Analysis: Companies race to lock down IT security

Ripples from the aftermath of the World Trade Center bombings and mercurial spreading of the Nimda worm and Code Red viruses are prompting a host of security questions from shell-shocked companies.

Customers are dialing up their security vendors in droves, in some cases to re-evaluate current policies and protection measures, in other instances to give the green light to security projects months earlier than originally planned.

The looming prospect of a drawn-out assault in the Middle East during an already ailing economic climate has sent businesses scurrying to lock down their core assets against any number of computer threats that may arise overseas and within the United States in the days to come.

“We really don’t know what the next strike will be or what direction this whole war will take, but if you sit there on your hands it’s going to be too late when [an incident] happens,” said Mark Yankowskas, IT director for Atlanta-based Rockwood Specialties Inc. “Proactive [measures are] the way it’s going to be.”

Rockwood Specialties, a group of 22 specialty chemical companies with sites in the United States, Germany, England, and Singapore, is a customer of managed security services provider (MSSP) Activis Ltd. The MSSP provides Rockwood Specialties with monitoring and managed firewall services and content-scanning e-mail and anti-virus offerings.

Yankowskas said his company’s global presence only further adds to the security strain of daily escalating military conditions in terms of retaliation and possible terrorism.

“Anything that hits [our Singapore facility] early in the day will affect our entire network with a 12-hour delay. We’re very concerned with that due to different time zones,” he added.

According to security vendors, intrusion detection, vulnerability assessments, and penetration tests are among the most requested security capabilities being asked for by users following the Sep. 11 attack.

Kevin Dowd, general manager of Activis, based in East Hartford, Conn., said recently that a customer requested a second round of intrusion detection service even though that was not part of its original deal.

“There’s a lot of nervousness and people aren’t sure what to do, and it’s coming at the same time we’ve seen some fantastic viruses. People are paranoid, and [the terrorist attacks] just made it worse,” Dowd said. “We’ve seen sales cycles that were long coming seem to accelerate over the last week or so.”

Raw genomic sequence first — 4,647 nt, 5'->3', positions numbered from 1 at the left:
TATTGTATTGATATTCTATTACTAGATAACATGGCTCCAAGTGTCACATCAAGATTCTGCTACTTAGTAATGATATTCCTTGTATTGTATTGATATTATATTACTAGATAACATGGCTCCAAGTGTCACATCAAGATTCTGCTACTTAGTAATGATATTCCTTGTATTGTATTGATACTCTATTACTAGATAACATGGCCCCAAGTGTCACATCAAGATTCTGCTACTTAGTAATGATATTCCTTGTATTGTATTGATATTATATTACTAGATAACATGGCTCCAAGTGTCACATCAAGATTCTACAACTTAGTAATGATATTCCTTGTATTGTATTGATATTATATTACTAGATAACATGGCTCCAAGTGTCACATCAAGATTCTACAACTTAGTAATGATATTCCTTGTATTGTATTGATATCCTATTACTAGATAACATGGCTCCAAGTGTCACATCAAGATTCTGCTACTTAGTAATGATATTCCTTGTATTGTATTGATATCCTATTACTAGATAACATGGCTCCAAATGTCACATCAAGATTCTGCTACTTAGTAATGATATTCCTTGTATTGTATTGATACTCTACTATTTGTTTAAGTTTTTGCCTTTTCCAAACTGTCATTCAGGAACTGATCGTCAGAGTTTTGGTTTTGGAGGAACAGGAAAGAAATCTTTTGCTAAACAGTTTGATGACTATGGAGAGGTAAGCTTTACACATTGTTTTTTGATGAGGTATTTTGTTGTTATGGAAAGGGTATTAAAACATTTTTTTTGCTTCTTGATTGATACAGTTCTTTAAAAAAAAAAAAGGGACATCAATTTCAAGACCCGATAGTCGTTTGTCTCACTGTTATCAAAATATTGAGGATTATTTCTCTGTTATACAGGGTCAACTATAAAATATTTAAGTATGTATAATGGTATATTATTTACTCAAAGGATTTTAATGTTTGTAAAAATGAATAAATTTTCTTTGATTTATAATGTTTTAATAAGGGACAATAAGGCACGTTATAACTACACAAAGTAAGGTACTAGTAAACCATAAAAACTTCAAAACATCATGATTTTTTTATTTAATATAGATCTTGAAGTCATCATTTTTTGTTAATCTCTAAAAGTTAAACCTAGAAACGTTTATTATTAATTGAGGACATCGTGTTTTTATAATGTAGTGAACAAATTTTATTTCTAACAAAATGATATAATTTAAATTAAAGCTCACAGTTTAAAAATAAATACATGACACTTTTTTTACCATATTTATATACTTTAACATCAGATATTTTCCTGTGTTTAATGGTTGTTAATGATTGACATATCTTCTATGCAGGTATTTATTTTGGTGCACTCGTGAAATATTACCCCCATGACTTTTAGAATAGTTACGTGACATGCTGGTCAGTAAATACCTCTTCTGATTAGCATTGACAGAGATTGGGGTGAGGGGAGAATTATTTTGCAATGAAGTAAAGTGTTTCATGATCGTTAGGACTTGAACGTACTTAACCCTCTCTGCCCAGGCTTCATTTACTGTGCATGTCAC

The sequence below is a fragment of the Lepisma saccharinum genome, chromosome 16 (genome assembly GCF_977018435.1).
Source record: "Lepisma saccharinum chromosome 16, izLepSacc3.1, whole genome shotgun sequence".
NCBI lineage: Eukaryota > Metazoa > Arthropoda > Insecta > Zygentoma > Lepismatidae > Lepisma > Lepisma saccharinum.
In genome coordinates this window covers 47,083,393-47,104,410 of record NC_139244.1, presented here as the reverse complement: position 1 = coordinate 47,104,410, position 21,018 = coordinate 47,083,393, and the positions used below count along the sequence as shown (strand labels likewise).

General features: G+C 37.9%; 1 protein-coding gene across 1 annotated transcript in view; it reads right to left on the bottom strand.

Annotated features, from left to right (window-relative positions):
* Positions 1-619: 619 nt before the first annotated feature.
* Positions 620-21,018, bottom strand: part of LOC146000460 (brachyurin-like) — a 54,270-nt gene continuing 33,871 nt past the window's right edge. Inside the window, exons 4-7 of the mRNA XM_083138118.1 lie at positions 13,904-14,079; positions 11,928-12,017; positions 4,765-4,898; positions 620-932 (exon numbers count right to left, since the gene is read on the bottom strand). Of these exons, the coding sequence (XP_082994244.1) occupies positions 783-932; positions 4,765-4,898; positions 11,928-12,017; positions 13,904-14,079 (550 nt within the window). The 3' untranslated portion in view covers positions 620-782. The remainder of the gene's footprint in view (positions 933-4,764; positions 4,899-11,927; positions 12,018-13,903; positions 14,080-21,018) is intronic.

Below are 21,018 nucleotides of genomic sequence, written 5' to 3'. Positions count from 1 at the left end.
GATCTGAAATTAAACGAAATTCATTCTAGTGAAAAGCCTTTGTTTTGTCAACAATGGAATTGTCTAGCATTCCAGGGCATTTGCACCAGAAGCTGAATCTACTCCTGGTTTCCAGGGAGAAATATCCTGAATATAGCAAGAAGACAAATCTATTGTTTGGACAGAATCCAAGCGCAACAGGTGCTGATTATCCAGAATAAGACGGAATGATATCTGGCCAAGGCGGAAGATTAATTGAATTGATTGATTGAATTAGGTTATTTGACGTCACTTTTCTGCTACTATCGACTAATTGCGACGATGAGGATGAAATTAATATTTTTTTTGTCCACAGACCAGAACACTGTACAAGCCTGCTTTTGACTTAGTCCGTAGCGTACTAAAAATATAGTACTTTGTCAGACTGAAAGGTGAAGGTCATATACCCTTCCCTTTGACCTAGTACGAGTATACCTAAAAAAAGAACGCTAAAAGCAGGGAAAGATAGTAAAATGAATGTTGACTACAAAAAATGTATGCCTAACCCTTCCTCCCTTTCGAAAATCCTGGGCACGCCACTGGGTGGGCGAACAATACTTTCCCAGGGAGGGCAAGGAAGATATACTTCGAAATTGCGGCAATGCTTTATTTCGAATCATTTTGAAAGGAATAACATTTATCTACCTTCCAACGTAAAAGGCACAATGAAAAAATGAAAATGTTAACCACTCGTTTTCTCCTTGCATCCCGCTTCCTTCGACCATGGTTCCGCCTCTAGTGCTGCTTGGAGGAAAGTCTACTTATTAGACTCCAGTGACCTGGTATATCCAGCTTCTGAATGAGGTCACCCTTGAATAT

Activis, which also runs its managed security services out of Munich, Germany and England, uses Exodus data centres to host its offerings.

However, security vendors are urging users not to overreact and scramble to rashly implement new security solutions. Rather, they advise close examination of common and simple procedures already in place for holes that may exist.

“This is reinforcing what the companies need to do and haven’t done,” said Rob Clyde, CTO of Cupertino, Calif.-based Symantec Corp. “The biggest danger is that [we feel that] we’ll need this big earth-shattering protection, when in reality if we did the old tried and true protection, we’d be okay.

“If you have the other two ingredients to hack – time and motive – you too can hack. The danger is that terrorists have both of those. However, they do need access to the Internet and computer resources. From some parts of the world that’s not necessarily an easy task,” Clyde added.

Data Return customer Chuck Hall, product manager for BNA software, a Washington-based division of Tax Management (a subsidiary of the Bureau of National Affairs), said the company’s core asset, its source code, is safeguarded at an undisclosed location off-site.

“[Because of] things that you didn’t think would ever happen, it made you reexamine and argue ‘Have you taken all necessary safeguards’,” Hall said. “As we go forward, our concern, like everyone else, is that we’re safe from any viruses and cyber attacks. We feel we have the best possible protection in that area, and I think other customers see value in that too.”

Meanwhile, Allen Vance, Internet Security Systems’ director of managed security services in Atlanta, offered a warning against any further complacency.

“[Hackers] are getting more and more clever. Showing a sense of Internet architecture and engineering is really very scary when you start combining that with destructive payloads and taking advantages of Outlook.”